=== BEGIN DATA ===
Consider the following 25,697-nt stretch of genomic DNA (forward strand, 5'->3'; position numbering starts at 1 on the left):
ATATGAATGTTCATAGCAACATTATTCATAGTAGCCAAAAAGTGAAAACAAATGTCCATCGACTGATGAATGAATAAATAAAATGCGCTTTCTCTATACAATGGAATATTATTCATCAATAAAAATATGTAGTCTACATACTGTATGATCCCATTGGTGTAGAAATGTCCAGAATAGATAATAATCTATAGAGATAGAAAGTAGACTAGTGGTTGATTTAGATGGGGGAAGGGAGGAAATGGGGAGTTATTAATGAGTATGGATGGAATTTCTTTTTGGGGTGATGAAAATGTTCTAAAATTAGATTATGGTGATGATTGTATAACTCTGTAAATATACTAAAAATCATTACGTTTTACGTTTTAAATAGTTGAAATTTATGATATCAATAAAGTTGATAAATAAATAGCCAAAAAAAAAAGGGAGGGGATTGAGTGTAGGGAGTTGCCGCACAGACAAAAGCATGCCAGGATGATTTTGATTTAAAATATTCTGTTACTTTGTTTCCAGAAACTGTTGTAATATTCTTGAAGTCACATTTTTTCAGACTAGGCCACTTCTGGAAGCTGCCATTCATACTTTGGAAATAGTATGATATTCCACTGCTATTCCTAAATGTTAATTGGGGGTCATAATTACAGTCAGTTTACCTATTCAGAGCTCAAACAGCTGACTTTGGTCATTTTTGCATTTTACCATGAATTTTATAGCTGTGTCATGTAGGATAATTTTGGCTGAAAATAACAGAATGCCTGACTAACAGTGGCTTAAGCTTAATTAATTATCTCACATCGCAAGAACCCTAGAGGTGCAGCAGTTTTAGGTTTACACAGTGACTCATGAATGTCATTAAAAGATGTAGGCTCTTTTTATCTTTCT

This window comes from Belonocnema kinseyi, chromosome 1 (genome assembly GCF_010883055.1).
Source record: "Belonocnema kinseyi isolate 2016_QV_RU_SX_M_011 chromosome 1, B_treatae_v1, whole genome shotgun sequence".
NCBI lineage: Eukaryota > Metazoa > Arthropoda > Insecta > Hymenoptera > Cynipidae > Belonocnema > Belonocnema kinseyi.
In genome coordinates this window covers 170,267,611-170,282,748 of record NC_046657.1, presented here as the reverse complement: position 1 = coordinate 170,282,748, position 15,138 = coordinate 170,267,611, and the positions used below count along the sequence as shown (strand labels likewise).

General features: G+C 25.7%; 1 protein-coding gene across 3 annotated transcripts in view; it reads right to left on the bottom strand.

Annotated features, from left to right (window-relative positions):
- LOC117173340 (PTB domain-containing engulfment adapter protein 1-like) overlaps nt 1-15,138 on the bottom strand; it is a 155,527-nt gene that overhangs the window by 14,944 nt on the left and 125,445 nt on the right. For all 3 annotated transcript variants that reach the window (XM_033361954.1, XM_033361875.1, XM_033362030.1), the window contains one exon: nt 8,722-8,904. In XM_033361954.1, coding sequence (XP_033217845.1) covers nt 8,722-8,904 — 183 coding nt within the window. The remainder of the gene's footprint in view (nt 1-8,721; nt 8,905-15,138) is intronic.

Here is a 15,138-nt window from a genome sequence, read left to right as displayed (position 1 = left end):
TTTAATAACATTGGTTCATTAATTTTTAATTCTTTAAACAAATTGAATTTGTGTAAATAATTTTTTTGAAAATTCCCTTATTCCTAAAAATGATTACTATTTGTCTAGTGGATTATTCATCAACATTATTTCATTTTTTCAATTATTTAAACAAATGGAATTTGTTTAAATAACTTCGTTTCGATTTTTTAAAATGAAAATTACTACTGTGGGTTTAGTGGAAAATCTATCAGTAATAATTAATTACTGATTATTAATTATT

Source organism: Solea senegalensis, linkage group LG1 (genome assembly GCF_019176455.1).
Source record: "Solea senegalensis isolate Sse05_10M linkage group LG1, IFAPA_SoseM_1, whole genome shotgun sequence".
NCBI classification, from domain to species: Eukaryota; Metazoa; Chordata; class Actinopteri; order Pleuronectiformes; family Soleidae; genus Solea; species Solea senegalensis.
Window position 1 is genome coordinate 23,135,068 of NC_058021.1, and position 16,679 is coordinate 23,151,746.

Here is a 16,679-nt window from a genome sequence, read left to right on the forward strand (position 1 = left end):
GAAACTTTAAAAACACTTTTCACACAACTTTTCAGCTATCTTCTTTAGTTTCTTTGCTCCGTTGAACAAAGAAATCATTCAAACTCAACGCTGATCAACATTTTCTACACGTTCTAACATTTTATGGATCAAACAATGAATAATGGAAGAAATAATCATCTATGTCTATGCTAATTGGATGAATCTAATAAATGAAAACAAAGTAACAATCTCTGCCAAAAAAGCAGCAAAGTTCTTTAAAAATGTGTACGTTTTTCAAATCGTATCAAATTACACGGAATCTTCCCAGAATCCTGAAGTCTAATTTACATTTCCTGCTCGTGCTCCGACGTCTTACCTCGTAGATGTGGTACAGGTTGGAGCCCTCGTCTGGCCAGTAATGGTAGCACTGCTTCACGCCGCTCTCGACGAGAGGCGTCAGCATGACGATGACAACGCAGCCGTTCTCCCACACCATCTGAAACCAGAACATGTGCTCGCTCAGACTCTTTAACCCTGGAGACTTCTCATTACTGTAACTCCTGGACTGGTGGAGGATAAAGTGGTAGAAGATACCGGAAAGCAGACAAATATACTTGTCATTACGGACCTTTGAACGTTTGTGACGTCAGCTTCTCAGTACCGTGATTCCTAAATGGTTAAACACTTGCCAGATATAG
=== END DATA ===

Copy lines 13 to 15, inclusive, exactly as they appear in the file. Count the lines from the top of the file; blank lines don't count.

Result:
Source record: "Solea senegalensis isolate Sse05_10M linkage group LG1, IFAPA_SoseM_1, whole genome shotgun sequence".
NCBI classification, from domain to species: Eukaryota; Metazoa; Chordata; class Actinopteri; order Pleuronectiformes; family Soleidae; genus Solea; species Solea senegalensis.
Window position 1 is genome coordinate 23,135,068 of NC_058021.1, and position 16,679 is coordinate 23,151,746.